Quite a while ago, I was reading an article on secret tips of the trade that different professions have which had the following quote:

Actor

Every actor eventually is called upon to act drunk. Most do this by slurring their speech, stumbling around, and perhaps drooling a bit. This is what a freshman drama teacher calls “indicating.” A better way to appear drunk is to act very, very sober. Walk very carefully, and try not to let anyone see that you’re inebriated. This is much more subtle and will register on a level the audience won’t immediately recognize.

How do we spot people who are drunk? They’re the ones who are acting sober. Drunk people behave like how they think sober people behave. We understand this instinctually and subconciously and we’re incredibly attenuated to it although we often can’t articulate why we feel something is off.

This applies to other aspects of human behaviour. We can spot when rich people are pretending to be middle class because they act like what they think middle class people act. We can spot unintelligent people trying to sound intellectual. Because in all these cases, these people are acting sober.

The converse side of this is that you can only spot acting sober if you’ve actually been sober before. If you’re a rich person, you’ll totally be convinced by another rich person pretending to be middle class because that’s totally how you think middle class people act.

Understanding acting sober allows you to see the various masks that people put on and, more importantly, it’s an inner lens on how they internally represent the world. It can be a window onto someone else’s soul.

Of course, there’s acting acting sober (which is what professional actors do) and acting acting acting sober and so on ad infinitum as well.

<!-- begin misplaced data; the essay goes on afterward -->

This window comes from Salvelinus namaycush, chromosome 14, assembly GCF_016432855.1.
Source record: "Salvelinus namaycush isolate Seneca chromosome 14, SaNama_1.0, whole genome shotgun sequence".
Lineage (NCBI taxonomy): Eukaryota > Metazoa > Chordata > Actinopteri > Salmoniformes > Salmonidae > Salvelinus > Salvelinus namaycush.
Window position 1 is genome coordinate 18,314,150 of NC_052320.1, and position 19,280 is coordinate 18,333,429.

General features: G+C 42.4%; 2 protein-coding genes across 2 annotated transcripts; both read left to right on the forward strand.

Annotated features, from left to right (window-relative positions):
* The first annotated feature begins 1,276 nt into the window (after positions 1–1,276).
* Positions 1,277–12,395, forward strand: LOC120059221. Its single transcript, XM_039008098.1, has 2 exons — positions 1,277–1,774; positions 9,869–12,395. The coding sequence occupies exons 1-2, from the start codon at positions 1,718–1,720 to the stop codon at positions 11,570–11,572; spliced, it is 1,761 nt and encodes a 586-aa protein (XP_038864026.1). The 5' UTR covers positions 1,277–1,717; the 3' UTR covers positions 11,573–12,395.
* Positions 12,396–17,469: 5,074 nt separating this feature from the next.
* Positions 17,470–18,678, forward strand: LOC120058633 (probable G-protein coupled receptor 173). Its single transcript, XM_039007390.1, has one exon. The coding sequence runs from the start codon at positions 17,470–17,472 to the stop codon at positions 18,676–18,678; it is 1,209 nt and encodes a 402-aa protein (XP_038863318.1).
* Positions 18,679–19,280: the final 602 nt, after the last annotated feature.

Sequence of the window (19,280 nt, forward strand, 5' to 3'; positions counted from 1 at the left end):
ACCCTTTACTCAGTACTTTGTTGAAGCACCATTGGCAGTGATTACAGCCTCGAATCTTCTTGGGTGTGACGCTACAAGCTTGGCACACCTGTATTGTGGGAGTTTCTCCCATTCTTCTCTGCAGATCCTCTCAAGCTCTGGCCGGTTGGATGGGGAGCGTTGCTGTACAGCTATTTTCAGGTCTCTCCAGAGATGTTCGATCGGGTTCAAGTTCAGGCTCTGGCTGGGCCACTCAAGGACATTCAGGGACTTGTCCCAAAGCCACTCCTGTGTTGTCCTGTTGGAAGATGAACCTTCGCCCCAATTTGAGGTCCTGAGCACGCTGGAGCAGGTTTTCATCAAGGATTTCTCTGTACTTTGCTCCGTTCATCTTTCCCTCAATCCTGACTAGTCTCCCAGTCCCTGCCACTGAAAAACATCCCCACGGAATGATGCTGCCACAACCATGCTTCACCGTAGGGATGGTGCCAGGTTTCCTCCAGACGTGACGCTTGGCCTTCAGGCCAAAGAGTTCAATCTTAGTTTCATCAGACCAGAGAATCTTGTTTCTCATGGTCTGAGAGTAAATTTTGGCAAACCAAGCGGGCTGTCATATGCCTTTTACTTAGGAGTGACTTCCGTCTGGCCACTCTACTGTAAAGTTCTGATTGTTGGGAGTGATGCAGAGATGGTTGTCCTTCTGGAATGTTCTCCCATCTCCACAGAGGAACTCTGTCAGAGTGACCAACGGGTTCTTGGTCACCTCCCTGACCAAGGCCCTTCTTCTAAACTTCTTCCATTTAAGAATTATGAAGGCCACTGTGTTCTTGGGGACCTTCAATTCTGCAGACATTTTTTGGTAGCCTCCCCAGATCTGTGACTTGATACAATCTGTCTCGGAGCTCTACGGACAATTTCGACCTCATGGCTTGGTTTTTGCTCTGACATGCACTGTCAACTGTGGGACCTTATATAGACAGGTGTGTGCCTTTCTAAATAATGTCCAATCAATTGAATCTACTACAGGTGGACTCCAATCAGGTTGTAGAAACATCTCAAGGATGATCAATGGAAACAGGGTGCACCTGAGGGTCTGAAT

Responses

  1. David Thompson says:

    October 31st, 2008 at 9:14 pm (#)

    I have a flatmate L— who’s an actor, and was recently called upon to play Mercutio in Romeo and Juliet. The “Queen Mab” scene in the play required him to act drunk – and he’s never been drunk in his life.

    Watching his performance, I think he did it quite convincingly. Our other flatmate S— has a tendency to get happily drunk when he can, so L— channelled those observations into the performance. As you noted, the convincing nuance was not in the slur and the sway, but in acting the correction for it when you do.

    One thing that annoys me here in New Zealand is actors trying to play Americans. Most people ham it up horrendously based on a stereotypical American (of whichever type – anything from redneck yokel to New York cabbie), despite seeing a lot of Americans all the time on television.

  2. David Thompson says:

    October 31st, 2008 at 2:14 pm (#)

    I have a flatmate L— who’s an actor, and was recently called upon to play Mercutio in Romeo and Juliet. The “Queen Mab” scene in the play required him to act drunk – and he’s never been drunk in his life.

    Watching his performance, I think he did it quite convincingly. Our other flatmate S— has a tendency to get happily drunk when he can, so L— channelled those observations into the performance. As you noted, the convincing nuance was not in the slur and the sway, but in acting the correction for it when you do.

    One thing that annoys me here in New Zealand is actors trying to play Americans. Most people ham it up horrendously based on a stereotypical American (of whichever type – anything from redneck yokel to New York cabbie), despite seeing a lot of Americans all the time on television.

  3. Robin Hanson says:

    May 9th, 2009 at 12:10 am (#)

    Nice!

  4. Robin Hanson says:

    May 8th, 2009 at 4:10 pm (#)

    Nice!

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